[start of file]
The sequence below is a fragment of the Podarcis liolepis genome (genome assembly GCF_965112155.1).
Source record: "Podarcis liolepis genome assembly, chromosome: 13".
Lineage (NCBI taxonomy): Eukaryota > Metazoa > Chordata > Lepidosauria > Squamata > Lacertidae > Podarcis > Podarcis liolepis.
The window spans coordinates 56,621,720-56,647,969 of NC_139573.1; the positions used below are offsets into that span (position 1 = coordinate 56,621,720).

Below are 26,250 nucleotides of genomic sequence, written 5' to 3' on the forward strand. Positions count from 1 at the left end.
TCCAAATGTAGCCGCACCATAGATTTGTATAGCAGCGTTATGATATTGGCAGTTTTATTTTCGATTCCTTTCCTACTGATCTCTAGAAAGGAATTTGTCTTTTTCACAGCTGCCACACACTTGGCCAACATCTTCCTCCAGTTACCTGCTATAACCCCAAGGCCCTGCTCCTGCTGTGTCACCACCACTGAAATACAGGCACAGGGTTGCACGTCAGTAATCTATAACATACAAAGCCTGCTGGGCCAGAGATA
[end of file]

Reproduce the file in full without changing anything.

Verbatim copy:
The sequence below is a fragment of the Podarcis liolepis genome (genome assembly GCF_965112155.1).
Source record: "Podarcis liolepis genome assembly, chromosome: 13".
Lineage (NCBI taxonomy): Eukaryota > Metazoa > Chordata > Lepidosauria > Squamata > Lacertidae > Podarcis > Podarcis liolepis.
The window spans coordinates 56,621,720-56,647,969 of NC_139573.1; the positions used below are offsets into that span (position 1 = coordinate 56,621,720).

Below are 26,250 nucleotides of genomic sequence, written 5' to 3' on the forward strand. Positions count from 1 at the left end.
TCCAAATGTAGCCGCACCATAGATTTGTATAGCAGCGTTATGATATTGGCAGTTTTATTTTCGATTCCTTTCCTACTGATCTCTAGAAAGGAATTTGTCTTTTTCACAGCTGCCACACACTTGGCCAACATCTTCCTCCAGTTACCTGCTATAACCCCAAGGCCCTGCTCCTGCTGTGTCACCACCACTGAAATACAGGCACAGGGTTGCACGTCAGTAATCTATAACATACAAAGCCTGCTGGGCCAGAGATA